Scientific theories do not necessarily enable us to forecast the consequences of our actions on wildlife. Presumably, nature is able to adapt to environmental changes through variations on the genetic, species and ecosystem level; i.e. by means of biodiversity. The first studies conducted within the electricity sector show that the effects of emissions form an individual power plant on biodiversity are extremely difficult to assess because of long-range dispersion of the emission and many other factors simultaneously acting on the environment. Some concrete information about the impact of power transmission lines on biodiversity was obtained. These effects were primarily reversible. Some transmission line zones may even have favourable effects on biodiversity and on the living conditions of certain endangered species. (orig.)

  2. Exploring future agricultural development and biodiversity in Uganda, Rwanda and Burundi

    DEFF Research Database (Denmark)

    van Soesbergen, Arnout; Arnell, Andrew P.; Sassen, Marieke

    2017-01-01

    in biodiversity and ecosystem services. We assess the potential implications of a set of plausible socio-economic and climate scenarios for agricultural production and demand and model-associated land use and land cover changes between 2005 and 2050 to assess potential impacts on biodiversity in Uganda, Rwanda......-offs among ecosystem functions. Decision-makers need to understand these trade-offs in order to better balance different demands on land and resources. There is an urgent need for spatially explicit information and analyses on the effects of different trajectories of human-induced landscape change......Competition for land is increasing as a consequence of the growing demands for food and other commodities and the need to conserve biodiversity and ecosystem services. Land conversion and the intensification of current agricultural systems continues to lead to a loss of biodiversity and trade...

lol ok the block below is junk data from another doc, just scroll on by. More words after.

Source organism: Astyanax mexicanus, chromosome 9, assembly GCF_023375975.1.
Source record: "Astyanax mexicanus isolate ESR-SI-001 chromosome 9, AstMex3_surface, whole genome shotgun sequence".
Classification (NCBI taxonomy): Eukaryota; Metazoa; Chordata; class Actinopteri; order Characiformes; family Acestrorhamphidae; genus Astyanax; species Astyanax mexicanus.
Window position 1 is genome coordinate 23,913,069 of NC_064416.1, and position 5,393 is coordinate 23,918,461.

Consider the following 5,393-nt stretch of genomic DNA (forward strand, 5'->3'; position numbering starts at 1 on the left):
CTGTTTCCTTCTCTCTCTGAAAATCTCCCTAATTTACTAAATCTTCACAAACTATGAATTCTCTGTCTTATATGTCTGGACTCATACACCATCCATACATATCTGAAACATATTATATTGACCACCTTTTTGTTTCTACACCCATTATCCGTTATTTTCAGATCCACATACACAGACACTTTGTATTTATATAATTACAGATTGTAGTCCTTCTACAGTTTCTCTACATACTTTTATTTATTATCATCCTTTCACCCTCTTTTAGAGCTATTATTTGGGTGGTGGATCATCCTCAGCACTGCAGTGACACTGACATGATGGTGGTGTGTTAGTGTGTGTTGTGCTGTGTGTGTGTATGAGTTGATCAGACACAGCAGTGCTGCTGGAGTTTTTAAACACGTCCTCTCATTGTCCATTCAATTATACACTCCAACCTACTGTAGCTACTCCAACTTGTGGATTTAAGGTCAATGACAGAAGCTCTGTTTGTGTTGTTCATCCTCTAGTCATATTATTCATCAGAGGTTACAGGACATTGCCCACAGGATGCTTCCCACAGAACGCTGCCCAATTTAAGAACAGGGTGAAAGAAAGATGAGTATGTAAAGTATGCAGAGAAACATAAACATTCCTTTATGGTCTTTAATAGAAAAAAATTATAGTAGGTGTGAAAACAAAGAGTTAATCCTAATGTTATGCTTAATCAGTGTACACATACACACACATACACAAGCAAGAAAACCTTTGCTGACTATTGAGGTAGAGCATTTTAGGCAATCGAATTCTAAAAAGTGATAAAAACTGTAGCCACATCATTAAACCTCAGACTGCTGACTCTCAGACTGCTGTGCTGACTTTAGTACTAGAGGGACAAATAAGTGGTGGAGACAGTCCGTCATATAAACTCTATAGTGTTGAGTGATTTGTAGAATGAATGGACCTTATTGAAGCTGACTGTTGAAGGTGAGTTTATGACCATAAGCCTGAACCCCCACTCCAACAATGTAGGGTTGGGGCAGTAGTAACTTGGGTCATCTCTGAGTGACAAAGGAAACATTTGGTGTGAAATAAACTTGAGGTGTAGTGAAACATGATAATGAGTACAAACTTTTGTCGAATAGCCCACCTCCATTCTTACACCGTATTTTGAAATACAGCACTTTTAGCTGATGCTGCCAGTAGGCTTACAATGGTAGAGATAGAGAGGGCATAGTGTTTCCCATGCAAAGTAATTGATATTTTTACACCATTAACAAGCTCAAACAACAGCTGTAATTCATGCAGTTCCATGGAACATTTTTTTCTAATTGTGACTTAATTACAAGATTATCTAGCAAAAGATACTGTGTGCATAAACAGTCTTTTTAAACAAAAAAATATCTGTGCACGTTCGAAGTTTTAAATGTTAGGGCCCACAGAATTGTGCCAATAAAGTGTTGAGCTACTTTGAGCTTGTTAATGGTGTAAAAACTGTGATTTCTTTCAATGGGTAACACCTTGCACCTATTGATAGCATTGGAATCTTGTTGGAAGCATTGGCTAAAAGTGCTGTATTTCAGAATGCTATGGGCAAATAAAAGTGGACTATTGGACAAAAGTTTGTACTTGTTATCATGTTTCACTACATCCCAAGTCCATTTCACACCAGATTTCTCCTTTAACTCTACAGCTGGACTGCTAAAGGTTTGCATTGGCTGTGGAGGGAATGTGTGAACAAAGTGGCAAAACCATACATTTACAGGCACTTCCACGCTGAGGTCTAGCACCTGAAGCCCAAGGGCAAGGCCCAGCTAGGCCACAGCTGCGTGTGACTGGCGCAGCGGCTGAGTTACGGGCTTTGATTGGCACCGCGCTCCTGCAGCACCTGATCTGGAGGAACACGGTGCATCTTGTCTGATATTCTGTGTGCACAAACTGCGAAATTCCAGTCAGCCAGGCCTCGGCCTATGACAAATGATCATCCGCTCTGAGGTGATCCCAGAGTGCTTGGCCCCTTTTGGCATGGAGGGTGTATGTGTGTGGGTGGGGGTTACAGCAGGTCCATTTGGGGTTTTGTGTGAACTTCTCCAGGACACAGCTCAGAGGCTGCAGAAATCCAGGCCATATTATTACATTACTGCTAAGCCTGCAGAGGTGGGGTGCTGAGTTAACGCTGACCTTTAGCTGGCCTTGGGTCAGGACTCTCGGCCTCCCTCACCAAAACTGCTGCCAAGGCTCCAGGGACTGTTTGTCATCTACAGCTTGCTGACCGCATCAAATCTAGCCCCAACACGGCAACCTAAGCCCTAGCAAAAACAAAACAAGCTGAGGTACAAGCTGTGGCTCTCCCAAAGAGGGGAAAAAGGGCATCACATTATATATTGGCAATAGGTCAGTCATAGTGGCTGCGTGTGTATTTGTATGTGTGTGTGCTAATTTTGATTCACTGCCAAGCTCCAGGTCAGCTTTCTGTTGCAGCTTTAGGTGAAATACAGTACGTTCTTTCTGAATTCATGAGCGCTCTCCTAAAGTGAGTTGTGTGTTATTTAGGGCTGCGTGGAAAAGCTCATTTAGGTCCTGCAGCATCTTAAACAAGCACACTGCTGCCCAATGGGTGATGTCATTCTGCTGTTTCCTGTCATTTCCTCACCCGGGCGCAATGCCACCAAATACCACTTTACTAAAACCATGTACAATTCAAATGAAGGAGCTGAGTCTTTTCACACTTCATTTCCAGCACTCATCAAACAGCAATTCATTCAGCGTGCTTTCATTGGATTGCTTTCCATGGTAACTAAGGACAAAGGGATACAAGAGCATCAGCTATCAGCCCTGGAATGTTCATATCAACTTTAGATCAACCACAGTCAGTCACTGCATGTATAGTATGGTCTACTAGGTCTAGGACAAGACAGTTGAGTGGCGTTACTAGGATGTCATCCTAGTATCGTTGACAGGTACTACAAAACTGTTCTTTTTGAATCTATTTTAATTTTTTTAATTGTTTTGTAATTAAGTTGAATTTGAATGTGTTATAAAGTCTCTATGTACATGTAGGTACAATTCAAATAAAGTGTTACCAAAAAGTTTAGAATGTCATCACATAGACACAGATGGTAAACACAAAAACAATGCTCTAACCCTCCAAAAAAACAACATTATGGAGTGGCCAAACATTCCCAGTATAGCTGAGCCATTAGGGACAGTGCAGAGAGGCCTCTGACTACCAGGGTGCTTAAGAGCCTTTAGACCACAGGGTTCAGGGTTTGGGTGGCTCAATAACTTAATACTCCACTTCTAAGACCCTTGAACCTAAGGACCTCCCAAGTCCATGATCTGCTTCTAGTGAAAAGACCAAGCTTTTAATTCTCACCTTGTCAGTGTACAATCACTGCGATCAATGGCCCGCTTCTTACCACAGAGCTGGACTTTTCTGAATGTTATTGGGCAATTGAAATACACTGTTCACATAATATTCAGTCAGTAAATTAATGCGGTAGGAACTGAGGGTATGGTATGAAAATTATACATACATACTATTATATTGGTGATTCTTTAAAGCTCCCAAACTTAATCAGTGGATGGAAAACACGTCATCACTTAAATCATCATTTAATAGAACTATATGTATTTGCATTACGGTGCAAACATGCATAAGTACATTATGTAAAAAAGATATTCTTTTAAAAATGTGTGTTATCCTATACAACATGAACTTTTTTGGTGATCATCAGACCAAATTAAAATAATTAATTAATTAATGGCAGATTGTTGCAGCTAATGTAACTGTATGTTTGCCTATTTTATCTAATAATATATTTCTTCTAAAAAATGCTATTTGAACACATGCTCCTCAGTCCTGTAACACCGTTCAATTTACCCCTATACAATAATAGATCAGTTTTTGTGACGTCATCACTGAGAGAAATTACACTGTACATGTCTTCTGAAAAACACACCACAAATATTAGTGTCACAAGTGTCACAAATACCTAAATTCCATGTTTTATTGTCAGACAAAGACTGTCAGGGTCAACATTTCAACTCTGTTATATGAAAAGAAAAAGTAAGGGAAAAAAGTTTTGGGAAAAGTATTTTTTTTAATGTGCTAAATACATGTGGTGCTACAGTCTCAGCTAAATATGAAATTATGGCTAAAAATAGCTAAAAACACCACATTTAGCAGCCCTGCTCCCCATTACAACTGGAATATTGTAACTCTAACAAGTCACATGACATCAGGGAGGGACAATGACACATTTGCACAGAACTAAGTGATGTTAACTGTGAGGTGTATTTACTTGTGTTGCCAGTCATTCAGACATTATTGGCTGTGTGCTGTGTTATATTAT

3. Diversity of life. Effects of power generation and transmission on biodiversity difficult to assess

    Energy Technology Data Exchange (ETDEWEB)

    Hongisto, M.; Nikula, A.

    1996-11-01

    Scientific theories do not necessarily enable us to forecast the consequences of our actions on wildlife. Presumably, nature is able to adapt to environmental changes through variations on the genetic, species and ecosystem level; i.e. by means of biodiversity. The first studies conducted within the electricity sector show that the effects of emissions form an individual power plant on biodiversity are extremely difficult to assess because of long-range dispersion of the emission and many other factors simultaneously acting on the environment. Some concrete information about the impact of power transmission lines on biodiversity was obtained. These effects were primarily reversible. Some transmission line zones may even have favourable effects on biodiversity and on the living conditions of certain endangered species. (orig.)